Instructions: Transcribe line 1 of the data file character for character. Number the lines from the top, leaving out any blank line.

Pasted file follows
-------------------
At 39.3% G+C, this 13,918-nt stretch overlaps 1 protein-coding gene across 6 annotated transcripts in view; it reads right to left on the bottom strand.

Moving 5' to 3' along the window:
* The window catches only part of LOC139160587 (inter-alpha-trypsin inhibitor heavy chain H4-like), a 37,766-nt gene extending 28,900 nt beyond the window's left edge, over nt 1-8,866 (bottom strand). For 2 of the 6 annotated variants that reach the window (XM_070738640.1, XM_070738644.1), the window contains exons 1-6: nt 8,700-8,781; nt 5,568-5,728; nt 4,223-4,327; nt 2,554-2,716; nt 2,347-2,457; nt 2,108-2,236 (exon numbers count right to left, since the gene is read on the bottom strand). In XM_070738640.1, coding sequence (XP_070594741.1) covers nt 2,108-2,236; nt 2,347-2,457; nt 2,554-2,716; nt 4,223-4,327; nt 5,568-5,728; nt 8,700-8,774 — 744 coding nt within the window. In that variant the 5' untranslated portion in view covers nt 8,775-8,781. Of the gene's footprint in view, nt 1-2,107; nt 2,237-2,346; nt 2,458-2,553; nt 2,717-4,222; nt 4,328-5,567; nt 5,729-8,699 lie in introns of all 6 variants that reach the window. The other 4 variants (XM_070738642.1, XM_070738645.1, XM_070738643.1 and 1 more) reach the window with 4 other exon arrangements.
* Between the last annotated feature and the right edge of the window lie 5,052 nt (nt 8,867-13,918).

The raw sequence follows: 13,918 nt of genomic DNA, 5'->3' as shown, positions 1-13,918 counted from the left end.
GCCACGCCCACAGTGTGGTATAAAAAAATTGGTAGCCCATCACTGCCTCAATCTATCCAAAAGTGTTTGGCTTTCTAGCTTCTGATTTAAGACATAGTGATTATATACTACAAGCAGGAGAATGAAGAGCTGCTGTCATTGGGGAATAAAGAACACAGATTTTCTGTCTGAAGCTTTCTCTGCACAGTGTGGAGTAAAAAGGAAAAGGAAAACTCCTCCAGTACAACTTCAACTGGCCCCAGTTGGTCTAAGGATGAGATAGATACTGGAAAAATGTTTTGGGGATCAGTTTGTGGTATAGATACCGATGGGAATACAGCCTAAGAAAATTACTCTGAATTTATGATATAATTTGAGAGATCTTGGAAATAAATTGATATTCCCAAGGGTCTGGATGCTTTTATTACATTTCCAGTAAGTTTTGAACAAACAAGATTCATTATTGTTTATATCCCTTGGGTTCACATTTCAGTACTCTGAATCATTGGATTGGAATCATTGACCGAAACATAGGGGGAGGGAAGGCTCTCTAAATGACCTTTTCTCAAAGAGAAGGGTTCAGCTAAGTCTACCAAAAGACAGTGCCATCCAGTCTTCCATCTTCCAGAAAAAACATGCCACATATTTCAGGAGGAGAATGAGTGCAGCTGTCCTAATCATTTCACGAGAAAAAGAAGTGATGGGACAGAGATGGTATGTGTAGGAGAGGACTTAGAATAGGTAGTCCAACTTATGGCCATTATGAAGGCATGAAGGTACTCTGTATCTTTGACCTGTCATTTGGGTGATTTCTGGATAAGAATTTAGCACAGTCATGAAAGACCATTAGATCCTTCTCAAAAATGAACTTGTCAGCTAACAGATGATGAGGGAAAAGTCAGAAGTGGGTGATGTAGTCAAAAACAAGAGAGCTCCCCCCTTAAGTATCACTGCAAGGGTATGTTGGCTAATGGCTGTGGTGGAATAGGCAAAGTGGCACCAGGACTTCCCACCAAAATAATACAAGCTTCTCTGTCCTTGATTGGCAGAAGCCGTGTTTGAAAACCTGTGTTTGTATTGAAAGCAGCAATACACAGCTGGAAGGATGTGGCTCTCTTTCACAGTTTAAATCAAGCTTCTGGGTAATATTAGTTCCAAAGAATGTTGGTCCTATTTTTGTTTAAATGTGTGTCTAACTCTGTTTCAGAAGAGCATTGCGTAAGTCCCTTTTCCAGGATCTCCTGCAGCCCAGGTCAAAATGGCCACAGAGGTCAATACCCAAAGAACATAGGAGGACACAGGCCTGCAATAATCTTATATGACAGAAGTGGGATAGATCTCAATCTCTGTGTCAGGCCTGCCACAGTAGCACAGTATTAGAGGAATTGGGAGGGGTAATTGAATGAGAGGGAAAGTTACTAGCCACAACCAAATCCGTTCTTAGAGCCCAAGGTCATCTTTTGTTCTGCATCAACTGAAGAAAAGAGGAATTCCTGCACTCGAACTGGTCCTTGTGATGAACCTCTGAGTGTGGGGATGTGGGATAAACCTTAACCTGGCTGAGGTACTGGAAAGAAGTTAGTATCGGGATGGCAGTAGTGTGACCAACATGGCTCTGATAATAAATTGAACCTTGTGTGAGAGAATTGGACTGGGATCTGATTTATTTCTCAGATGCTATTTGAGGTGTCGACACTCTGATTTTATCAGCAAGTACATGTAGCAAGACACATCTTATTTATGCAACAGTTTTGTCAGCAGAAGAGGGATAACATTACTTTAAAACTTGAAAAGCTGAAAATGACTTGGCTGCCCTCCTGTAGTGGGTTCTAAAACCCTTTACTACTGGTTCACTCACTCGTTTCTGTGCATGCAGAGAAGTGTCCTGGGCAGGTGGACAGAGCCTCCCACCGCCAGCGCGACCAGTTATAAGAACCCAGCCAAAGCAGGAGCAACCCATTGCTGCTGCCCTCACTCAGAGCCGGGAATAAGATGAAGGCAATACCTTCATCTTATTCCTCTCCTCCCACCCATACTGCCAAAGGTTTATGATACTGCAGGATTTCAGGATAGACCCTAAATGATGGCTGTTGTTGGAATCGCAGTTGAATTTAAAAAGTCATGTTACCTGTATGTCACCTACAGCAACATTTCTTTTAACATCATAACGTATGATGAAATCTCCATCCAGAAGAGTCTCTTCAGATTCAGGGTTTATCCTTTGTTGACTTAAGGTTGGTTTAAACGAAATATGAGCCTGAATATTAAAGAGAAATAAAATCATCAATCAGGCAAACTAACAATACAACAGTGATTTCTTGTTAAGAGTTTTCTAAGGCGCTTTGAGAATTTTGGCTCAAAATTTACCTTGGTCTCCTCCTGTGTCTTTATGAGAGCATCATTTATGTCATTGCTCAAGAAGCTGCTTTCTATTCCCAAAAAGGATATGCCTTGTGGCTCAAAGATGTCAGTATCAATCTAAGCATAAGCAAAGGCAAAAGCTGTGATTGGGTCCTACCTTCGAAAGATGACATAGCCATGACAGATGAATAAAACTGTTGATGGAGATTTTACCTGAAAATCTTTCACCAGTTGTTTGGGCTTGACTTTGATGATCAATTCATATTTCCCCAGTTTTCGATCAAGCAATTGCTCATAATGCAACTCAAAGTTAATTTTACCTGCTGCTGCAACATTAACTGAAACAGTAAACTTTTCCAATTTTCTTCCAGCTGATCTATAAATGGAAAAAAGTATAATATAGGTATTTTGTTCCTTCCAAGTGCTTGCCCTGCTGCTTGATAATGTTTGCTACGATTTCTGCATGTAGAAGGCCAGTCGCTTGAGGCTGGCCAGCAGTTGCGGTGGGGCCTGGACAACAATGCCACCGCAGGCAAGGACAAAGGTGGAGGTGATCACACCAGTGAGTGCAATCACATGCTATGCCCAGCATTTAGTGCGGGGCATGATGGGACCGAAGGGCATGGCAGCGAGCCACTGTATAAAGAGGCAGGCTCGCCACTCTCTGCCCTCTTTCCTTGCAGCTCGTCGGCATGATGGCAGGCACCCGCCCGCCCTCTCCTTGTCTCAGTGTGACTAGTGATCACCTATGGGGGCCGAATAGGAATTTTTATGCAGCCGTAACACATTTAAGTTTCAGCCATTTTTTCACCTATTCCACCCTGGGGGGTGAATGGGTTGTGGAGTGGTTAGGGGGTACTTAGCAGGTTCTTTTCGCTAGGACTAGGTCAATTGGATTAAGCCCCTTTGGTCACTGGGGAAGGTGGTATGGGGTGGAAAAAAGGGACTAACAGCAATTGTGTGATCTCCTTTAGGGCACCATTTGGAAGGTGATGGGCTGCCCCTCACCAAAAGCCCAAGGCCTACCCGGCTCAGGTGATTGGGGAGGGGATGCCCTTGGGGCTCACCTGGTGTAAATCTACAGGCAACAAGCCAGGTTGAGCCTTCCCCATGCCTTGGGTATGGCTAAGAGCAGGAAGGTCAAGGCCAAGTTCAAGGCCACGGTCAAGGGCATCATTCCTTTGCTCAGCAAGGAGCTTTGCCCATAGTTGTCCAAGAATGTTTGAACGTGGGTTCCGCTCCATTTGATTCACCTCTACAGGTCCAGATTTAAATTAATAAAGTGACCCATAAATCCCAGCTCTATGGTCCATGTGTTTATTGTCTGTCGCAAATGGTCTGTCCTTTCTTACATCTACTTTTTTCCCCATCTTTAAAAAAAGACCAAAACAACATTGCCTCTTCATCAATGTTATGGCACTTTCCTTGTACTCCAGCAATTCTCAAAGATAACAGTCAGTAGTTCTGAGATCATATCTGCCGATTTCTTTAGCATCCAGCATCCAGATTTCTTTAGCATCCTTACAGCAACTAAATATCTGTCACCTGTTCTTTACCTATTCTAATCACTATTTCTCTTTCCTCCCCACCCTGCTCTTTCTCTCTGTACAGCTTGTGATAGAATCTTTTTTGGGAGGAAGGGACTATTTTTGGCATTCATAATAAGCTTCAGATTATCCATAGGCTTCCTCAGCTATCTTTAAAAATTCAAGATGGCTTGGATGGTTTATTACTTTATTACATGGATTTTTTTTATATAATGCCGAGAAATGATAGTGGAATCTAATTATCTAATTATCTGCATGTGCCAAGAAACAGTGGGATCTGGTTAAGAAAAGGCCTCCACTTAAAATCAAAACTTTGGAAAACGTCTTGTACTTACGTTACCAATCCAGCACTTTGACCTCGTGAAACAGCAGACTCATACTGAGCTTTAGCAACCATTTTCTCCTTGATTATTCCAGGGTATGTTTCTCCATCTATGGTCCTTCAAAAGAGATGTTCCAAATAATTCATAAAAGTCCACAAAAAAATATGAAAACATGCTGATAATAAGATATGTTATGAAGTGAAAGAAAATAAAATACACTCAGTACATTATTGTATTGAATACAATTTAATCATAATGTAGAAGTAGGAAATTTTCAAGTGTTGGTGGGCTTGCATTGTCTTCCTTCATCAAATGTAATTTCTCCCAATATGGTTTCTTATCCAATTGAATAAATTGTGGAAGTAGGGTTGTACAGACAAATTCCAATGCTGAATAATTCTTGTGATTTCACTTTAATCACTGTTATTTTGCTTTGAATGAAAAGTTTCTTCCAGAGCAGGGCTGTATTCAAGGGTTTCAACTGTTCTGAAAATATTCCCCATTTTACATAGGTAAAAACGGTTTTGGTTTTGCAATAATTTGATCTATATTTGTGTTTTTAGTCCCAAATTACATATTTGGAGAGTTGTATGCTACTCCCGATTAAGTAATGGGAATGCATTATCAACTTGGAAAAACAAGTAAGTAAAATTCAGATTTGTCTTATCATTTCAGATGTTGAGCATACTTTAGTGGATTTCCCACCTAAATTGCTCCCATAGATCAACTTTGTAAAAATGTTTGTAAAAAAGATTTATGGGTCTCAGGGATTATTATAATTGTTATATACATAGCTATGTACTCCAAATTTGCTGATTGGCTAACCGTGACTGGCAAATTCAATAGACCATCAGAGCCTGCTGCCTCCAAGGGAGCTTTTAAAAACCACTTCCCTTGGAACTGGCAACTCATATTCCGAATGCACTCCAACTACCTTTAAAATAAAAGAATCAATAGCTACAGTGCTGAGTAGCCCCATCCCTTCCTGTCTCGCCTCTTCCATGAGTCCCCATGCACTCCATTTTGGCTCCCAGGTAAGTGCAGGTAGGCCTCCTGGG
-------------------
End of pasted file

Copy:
At 39.3% G+C, this 13,918-nt stretch overlaps 1 protein-coding gene across 6 annotated transcripts in view; it reads right to left on the bottom strand.